Role play as a democratic process

Hetty Rooth

DeathgameThey chase each other. Dash quickly across the road like aliens on the lookout.

Creep along the walls like fleeting shadows. Mysterious, disguised and carefully planned. The scene is Stockholm in Sweden. The roles are being played out by young people.

Together they are taking part in a live role play, based on reality – Deathgame.

The game has been analysed in a research project on “Democratic learning processes in adult education organisations” by Carin Falkner, Doctor of Philosophy in Educational Science.

The reality game “Deathgame” is a round-the-clock game that was started by a young girl in 2003. The venue is real life and the action is based on seeking out and pretending to kill their gaming partners. This is done using fruit and vegetables. In order to successfully outwit one another they must often deceive, disguise themselves, dress up and stalk their victims.

It’s quite clear that the players are driven by the thrill of the chase and a competitive instinct.

There is also a challenge in learning new and different skills, seeking information, thinking strategically and inventing scenarios.

But what else happens in and outside the game? Where is the educational and developmental element of the game?

Social skills

Live role plays enable you to practise social skills,” says Carin Falkner. “How you develop as an individual is closely related to how you will evolve as a citizen”.

Carin Falkner emphasises the importance of the relationships in role play gaming. The participants in Deathgame all say that they have made friends through the game, which means a great deal to them.

Friendships give life meaning”, says Carin Falkner. “When you have emotional relationships with people, but also with places, you evolve as a person and a member of society. Relationships are a part of the learning process”.

In interviews with Carin the participants described how they had positive and negative relationships with the new places. One sat on a church roof, looking around and soaking up the view for hours. Another travelled to a well-to-do suburb where he felt that he was being stared at and felt uncomfortable.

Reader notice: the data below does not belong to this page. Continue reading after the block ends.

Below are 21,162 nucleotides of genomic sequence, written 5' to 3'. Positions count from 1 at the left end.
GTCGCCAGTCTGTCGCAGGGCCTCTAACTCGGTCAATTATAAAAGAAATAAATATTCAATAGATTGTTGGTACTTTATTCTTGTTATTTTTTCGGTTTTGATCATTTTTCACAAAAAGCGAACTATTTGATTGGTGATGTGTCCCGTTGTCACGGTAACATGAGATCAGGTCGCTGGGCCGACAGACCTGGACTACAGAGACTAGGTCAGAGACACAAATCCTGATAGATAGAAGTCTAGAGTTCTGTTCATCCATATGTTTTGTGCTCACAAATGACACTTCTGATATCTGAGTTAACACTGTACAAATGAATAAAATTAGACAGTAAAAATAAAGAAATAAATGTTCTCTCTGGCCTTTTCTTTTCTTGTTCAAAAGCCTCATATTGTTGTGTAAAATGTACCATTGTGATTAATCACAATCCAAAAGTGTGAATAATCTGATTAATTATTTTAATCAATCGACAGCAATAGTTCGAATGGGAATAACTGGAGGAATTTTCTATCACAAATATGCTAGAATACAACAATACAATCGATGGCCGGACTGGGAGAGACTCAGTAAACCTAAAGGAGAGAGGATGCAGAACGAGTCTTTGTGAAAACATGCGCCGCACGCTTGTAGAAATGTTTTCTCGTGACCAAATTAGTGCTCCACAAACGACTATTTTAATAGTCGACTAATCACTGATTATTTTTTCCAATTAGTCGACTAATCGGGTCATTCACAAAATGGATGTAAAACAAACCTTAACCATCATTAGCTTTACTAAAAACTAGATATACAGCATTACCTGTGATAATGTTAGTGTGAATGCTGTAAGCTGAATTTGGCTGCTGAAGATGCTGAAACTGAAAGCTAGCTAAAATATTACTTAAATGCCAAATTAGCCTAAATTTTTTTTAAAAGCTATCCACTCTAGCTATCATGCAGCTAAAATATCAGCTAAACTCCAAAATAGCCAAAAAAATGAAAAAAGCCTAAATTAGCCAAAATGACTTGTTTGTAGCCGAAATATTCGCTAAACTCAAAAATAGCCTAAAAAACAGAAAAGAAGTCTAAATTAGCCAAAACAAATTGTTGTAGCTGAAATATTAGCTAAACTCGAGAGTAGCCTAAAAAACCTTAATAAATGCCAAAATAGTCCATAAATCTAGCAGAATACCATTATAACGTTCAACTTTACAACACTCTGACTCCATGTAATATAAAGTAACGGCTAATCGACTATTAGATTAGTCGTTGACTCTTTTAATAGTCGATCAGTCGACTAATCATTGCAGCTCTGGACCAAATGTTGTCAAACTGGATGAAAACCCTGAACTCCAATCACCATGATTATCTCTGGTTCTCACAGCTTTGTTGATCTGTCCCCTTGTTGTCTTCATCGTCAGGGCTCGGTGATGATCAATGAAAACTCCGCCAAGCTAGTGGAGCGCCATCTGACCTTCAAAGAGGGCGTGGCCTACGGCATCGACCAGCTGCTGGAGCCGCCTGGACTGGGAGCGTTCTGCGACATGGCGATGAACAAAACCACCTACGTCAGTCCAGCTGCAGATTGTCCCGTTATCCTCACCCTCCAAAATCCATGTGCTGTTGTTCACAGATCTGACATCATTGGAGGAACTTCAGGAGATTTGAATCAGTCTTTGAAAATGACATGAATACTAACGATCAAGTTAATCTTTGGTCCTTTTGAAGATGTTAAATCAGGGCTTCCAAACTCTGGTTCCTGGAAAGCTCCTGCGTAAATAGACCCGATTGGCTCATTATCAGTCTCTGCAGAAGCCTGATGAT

Having an emotional relationship with a place means that you are creating something significant for yourself in relation to that place. The game becomes a way of creating an identity. It gives your life meaning”


Act of resistance

Carin Falkner also sees a force for change in the game culture. She thinks that role play creates conditions for more self-awareness, but may also be a way to achieving active change and an understanding of the surrounding world.

I see it as an act of resistance that the Internet has increased the opportunities for meeting even if you live in an isolated place or sit alone at home with your narrow interests”.

Through the Internet you can find one another, dare to push the limits and make contact. Find out everything that a sense of community with others can bring.

The game’s discussion forum plays an important role in the educational process”, says Carin Falkner. “There are lively discussions on the forum about how to behave and the rules that apply. Discussions that by their nature are relevant to adult education.”

There was one session, for example, about whether to wear a wetsuit in certain situations outdoors. This subject was discussed at length from the point of view of equality. The conclusion was to finish with the costumes since they are expensive and no-one in the game should be able to win because they have money”

The role of the game leader has also come in for a lot of discussion. The game leader is primarily a person who makes sure that the rules are followed and keeps the game going and settles disputes.

On the forum the participants have, for example, discussed how the game leader handles his or her responsibility.

Whether the game leader does what is required for the game to survive and evolve.

These are important questions that develop a democratic way of thinking”, says Carin Falkner.

Footnote:

DEMOCRATIC LEARNING PROCESSES IN ADULT EDUCATION ORGANISATIONS is a research project being conducted jointly at a number of Swedish universities with Linköping University as the central collection point.

The project has examined formal and informal democratic learning processes in some selected liberal adult education organisations, including the Swedish Study Promotion Association’s member organisation, Sverok (Swedish Gaming Federation).

European InfoNet Adult Education, 19.06.2014